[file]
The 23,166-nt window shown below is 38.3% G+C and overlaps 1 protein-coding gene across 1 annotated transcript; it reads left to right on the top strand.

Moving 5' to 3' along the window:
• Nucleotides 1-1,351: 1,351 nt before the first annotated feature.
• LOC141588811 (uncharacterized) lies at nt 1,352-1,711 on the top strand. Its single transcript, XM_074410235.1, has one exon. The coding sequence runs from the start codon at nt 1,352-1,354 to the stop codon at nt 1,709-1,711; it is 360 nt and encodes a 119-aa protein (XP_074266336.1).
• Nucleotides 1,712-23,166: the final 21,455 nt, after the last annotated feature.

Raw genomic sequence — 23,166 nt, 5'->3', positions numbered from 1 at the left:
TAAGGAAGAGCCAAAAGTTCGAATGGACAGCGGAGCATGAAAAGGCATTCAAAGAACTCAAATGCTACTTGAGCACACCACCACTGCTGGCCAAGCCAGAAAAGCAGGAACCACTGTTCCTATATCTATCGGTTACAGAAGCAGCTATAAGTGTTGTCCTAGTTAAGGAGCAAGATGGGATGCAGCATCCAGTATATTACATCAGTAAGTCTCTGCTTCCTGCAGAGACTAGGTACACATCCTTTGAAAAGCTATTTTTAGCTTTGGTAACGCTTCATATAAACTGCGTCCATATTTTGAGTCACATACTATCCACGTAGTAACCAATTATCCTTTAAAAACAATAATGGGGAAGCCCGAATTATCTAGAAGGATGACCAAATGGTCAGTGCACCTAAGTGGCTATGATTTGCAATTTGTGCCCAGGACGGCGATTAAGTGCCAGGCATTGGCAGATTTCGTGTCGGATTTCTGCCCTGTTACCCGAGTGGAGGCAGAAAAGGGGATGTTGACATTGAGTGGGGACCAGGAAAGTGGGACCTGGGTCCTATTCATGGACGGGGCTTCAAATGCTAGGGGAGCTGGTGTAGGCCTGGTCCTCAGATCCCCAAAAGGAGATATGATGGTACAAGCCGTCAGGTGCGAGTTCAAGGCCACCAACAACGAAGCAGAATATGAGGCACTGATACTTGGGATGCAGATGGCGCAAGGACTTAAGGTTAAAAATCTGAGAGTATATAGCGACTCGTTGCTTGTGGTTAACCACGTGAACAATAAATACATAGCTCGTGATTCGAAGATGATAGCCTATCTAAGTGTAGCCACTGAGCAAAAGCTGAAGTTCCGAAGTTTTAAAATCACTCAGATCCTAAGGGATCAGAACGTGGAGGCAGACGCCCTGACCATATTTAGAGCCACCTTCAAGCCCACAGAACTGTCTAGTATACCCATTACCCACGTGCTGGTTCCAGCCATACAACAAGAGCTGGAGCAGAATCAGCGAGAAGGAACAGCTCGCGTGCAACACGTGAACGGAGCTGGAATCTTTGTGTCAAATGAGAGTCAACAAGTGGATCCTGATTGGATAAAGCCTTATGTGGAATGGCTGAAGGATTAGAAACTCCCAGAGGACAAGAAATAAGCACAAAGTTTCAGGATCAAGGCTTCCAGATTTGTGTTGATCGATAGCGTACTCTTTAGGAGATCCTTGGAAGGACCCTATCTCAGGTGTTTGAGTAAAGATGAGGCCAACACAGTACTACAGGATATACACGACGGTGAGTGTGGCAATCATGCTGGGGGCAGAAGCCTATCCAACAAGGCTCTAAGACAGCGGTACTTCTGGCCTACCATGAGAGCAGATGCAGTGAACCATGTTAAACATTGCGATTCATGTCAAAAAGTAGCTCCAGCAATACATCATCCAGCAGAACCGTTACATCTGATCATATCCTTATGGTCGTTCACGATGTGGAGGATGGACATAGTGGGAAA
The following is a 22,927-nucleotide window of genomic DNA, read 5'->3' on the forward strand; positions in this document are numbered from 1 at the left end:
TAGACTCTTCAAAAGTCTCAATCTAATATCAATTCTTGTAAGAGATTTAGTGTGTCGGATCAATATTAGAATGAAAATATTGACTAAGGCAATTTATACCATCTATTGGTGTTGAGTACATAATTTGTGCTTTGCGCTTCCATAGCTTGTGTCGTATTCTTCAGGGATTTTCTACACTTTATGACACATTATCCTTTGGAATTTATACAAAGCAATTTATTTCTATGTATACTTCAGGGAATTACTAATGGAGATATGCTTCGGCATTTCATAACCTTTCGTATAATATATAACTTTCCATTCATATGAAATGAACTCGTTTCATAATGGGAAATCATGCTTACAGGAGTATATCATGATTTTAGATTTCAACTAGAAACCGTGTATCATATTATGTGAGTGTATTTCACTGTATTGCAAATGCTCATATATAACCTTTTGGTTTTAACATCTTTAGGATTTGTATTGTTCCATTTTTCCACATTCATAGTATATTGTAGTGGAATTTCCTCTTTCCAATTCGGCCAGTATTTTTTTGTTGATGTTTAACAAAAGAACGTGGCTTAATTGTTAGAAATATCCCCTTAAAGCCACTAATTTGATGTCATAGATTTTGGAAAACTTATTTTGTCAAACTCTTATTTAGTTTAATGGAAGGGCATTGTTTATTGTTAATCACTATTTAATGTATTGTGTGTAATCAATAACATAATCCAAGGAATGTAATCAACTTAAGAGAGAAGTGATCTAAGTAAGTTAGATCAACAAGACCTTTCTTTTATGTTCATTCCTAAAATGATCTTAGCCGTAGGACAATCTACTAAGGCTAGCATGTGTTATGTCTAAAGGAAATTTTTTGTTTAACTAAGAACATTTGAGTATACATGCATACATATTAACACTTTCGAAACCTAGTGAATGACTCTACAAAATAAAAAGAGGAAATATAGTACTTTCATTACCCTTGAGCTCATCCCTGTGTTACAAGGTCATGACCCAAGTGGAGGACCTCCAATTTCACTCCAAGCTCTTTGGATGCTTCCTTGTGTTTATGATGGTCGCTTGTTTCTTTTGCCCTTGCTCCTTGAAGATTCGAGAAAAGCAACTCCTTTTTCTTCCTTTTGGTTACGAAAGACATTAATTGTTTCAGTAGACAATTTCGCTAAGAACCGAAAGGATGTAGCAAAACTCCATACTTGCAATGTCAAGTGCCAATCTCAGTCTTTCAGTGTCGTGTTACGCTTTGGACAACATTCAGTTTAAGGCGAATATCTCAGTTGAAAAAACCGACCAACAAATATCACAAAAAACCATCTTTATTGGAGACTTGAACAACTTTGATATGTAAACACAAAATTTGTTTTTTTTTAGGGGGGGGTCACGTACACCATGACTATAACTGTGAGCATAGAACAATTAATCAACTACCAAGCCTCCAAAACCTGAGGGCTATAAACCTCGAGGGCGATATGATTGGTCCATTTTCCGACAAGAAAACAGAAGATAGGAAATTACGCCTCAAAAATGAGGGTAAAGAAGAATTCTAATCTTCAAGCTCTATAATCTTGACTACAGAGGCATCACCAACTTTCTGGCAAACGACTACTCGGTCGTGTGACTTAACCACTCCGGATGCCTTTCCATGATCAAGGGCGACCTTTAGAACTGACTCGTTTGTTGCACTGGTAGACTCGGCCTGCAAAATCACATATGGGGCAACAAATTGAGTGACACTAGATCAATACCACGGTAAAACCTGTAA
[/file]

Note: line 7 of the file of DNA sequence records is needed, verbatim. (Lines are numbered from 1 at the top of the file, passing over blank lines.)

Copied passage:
TAAGGAAGAGCCAAAAGTTCGAATGGACAGCGGAGCATGAAAAGGCATTCAAAGAACTCAAATGCTACTTGAGCACACCACCACTGCTGGCCAAGCCAGAAAAGCAGGAACCACTGTTCCTATATCTATCGGTTACAGAAGCAGCTATAAGTGTTGTCCTAGTTAAGGAGCAAGATGGGATGCAGCATCCAGTATATTACATCAGTAAGTCTCTGCTTCCTGCAGAGACTAGGTACACATCCTTTGAAAAGCTATTTTTAGCTTTGGTAACGCTTCATATAAACTGCGTCCATATTTTGAGTCACATACTATCCACGTAGTAACCAATTATCCTTTAAAAACAATAATGGGGAAGCCCGAATTATCTAGAAGGATGACCAAATGGTCAGTGCACCTAAGTGGCTATGATTTGCAATTTGTGCCCAGGACGGCGATTAAGTGCCAGGCATTGGCAGATTTCGTGTCGGATTTCTGCCCTGTTACCCGAGTGGAGGCAGAAAAGGGGATGTTGACATTGAGTGGGGACCAGGAAAGTGGGACCTGGGTCCTATTCATGGACGGGGCTTCAAATGCTAGGGGAGCTGGTGTAGGCCTGGTCCTCAGATCCCCAAAAGGAGATATGATGGTACAAGCCGTCAGGTGCGAGTTCAAGGCCACCAACAACGAAGCAGAATATGAGGCACTGATACTTGGGATGCAGATGGCGCAAGGACTTAAGGTTAAAAATCTGAGAGTATATAGCGACTCGTTGCTTGTGGTTAACCACGTGAACAATAAATACATAGCTCGTGATTCGAAGATGATAGCCTATCTAAGTGTAGCCACTGAGCAAAAGCTGAAGTTCCGAAGTTTTAAAATCACTCAGATCCTAAGGGATCAGAACGTGGAGGCAGACGCCCTGACCATATTTAGAGCCACCTTCAAGCCCACAGAACTGTCTAGTATACCCATTACCCACGTGCTGGTTCCAGCCATACAACAAGAGCTGGAGCAGAATCAGCGAGAAGGAACAGCTCGCGTGCAACACGTGAACGGAGCTGGAATCTTTGTGTCAAATGAGAGTCAACAAGTGGATCCTGATTGGATAAAGCCTTATGTGGAATGGCTGAAGGATTAGAAACTCCCAGAGGACAAGAAATAAGCACAAAGTTTCAGGATCAAGGCTTCCAGATTTGTGTTGATCGATAGCGTACTCTTTAGGAGATCCTTGGAAGGACCCTATCTCAGGTGTTTGAGTAAAGATGAGGCCAACACAGTACTACAGGATATACACGACGGTGAGTGTGGCAATCATGCTGGGGGCAGAAGCCTATCCAACAAGGCTCTAAGACAGCGGTACTTCTGGCCTACCATGAGAGCAGATGCAGTGAACCATGTTAAACATTGCGATTCATGTCAAAAAGTAGCTCCAGCAATACATCATCCAGCAGAACCGTTACATCTGATCATATCCTTATGGTCGTTCACGATGTGGAGGATGGACATAGTGGGAAA